The Annapolis Players production of “Will Nancy Kopp Get Re-elected Treasurer of Maryland?” came to an abrupt close on Tuesday.
Spoiler alert: The finale lacked for drama.
With the legislature meeting in joint session in the House of Delegates chamber, Kopp was the choice of 134 members of the House and Senate. Forty-nine cast ballots for other candidates, including two who participated in the formal vetting process, former Amtrak official William Campbell and former federal contractor Elliot M. Reed. Several state lawmakers received write-in votes, among them Deputy House Majority Whip Benjamin T. Brooks (D-Baltimore County), who came in second with 24 votes.
In the weeks leading up to Tuesday’s balloting, several members of the Legislative Black Caucus made it known that they would prefer a person of color in that position.
As treasurer, Kopp serves on the Board of Public Works, an influential panel that approves state contracts and conducts oversight of state spending. Gov. Lawrence J. Hogan Jr. (R) and Comptroller Peter V.R. Franchot (D) fill the other two positions on the board, making it an all-white entity.
Black caucus efforts to build support for an alternative to Kopp were unsuccessful, in part because lawmakers made it clear the right candidate had to want the post, be eminently qualified and — in the best-case scenario — be a woman of color. As Maryland Matters first reported last week, Brooks decided to enter the race for treasurer but missed the deadline for doing so.
In brief remarks, Kopp made no direct reference to the campaign to locate a viable alternative.
“I thank you from the bottom of my heart for this great indication of trust and support, and swear to you again to serve diligently, honestly and faithfully, as long as you will have me as your state treasurer,” she said.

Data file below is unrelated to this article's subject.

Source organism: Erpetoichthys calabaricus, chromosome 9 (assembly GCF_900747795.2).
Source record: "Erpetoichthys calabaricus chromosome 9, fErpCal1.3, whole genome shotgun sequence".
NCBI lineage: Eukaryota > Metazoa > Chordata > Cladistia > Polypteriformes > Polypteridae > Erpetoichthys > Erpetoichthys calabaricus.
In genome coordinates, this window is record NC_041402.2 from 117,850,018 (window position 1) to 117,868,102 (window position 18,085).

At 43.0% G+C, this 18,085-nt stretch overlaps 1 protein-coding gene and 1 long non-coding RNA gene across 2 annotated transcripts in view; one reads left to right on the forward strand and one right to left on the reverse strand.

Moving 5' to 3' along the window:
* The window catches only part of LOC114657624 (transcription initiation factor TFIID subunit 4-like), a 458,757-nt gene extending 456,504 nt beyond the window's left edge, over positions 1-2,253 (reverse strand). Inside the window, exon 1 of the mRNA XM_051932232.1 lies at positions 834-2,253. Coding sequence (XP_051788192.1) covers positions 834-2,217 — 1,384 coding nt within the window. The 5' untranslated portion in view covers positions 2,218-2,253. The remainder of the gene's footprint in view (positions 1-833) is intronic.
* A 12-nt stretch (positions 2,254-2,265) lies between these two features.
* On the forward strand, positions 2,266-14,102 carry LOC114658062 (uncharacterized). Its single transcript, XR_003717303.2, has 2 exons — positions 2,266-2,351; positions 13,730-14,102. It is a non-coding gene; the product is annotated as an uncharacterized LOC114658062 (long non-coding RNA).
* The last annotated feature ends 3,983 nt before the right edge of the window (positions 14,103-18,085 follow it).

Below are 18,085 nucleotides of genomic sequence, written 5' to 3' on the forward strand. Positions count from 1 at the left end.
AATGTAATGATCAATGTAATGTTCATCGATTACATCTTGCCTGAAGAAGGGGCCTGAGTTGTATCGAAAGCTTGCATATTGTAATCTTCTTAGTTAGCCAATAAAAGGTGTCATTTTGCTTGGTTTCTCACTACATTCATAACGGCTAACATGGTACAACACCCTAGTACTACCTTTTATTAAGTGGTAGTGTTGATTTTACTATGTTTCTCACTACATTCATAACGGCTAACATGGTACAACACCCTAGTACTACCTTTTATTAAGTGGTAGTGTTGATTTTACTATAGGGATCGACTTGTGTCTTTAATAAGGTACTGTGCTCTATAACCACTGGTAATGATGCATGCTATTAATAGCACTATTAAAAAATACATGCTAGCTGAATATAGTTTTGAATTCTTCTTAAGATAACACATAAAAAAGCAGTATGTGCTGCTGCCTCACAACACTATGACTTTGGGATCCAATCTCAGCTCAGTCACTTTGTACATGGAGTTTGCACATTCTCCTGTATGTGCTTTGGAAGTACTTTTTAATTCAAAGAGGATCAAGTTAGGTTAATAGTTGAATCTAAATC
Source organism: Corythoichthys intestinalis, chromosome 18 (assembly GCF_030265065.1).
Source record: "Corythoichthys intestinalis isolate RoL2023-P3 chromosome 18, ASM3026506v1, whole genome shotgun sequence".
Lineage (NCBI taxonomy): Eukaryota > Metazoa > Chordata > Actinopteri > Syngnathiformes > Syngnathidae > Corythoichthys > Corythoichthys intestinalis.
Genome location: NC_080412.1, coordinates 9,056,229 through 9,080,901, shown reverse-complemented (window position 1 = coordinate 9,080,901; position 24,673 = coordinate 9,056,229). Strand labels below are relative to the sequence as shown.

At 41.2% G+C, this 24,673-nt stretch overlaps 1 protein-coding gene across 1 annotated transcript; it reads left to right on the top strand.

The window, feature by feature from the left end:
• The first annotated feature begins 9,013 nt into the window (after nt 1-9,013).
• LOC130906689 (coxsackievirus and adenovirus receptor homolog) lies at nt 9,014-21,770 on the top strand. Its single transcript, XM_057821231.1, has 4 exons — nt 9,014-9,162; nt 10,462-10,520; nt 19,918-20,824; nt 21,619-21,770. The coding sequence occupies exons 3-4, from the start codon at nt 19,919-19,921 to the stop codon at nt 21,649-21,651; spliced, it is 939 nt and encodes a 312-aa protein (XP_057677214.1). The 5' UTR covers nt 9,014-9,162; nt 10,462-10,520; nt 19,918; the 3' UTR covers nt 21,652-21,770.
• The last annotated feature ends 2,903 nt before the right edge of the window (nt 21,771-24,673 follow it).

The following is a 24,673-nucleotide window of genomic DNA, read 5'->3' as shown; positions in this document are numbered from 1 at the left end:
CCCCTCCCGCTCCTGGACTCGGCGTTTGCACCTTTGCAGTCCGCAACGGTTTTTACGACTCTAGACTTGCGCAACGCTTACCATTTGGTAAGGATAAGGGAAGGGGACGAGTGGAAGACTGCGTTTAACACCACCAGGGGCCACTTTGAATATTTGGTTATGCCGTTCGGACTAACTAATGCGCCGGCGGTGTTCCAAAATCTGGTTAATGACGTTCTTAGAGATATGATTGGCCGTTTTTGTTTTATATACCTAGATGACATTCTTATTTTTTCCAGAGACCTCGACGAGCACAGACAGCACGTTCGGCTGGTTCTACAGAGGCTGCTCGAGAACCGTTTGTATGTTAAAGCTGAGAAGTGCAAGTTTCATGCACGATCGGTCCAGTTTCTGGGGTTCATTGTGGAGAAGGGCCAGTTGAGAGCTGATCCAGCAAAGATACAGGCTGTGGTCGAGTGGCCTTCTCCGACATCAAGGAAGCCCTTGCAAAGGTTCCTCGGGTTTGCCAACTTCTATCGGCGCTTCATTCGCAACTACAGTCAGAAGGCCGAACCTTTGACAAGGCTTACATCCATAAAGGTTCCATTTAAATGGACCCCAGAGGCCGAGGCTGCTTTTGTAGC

She thanked lawmakers for the opportunity to meet with them in the weeks leading up to Tuesday’s vote, and she noted “the disparity of access and of benefits and of wealth across the state, exacerbated by the problems of environmental challenge and climate change.”
She then quoted a mentor – and the most powerful African-American ever to serve in the legislature, the late House Appropriations chairman Howard P. “Pete” Rawlings (D-Baltimore City): “We are fiscally prudent and socially responsible, and one without the other is not worth pursuing.”
House Majority Whip Talmadge Branch (D-Baltimore City), the first black lawmaker to publicly suggest last summer that his colleagues ought to consider an alternative to Kopp, received three write-in votes for treasurer even though he was not an announced candidate. He said afterward he was “very delighted” with the outcome, though he noted that the Board of Public Works “is not a diverse panel.”
“Down the road, hopefully, that’ll change. But given the state and the climate we’re in right now, and the candidates that we had running against her, she was the best, and we had to take note of that,” Branch said. “Certainly the black caucus was hoping that some candidate would surface, but we didn’t see one, so the next best thing is to go with what works.”
Kopp is second longest-serving treasurer in state history. She served 27 years in the House of Delegates prior to assuming the post in 2002.
Hogan attended Kopp’s swearing-in; Franchot, who is feuding with the General Assembly [see related story], did not.
Senate President Thomas V. Mike Miller Jr. (D-Calvert) reminded his colleagues about the importance of the treasurer’s job.
“In the late 19th century, a treasurer got off the rails and there were some bank stocks missing and things of that nature,” he said. “It was very embarrassing. But since that time, we’ve had nothing but honest people in the office.”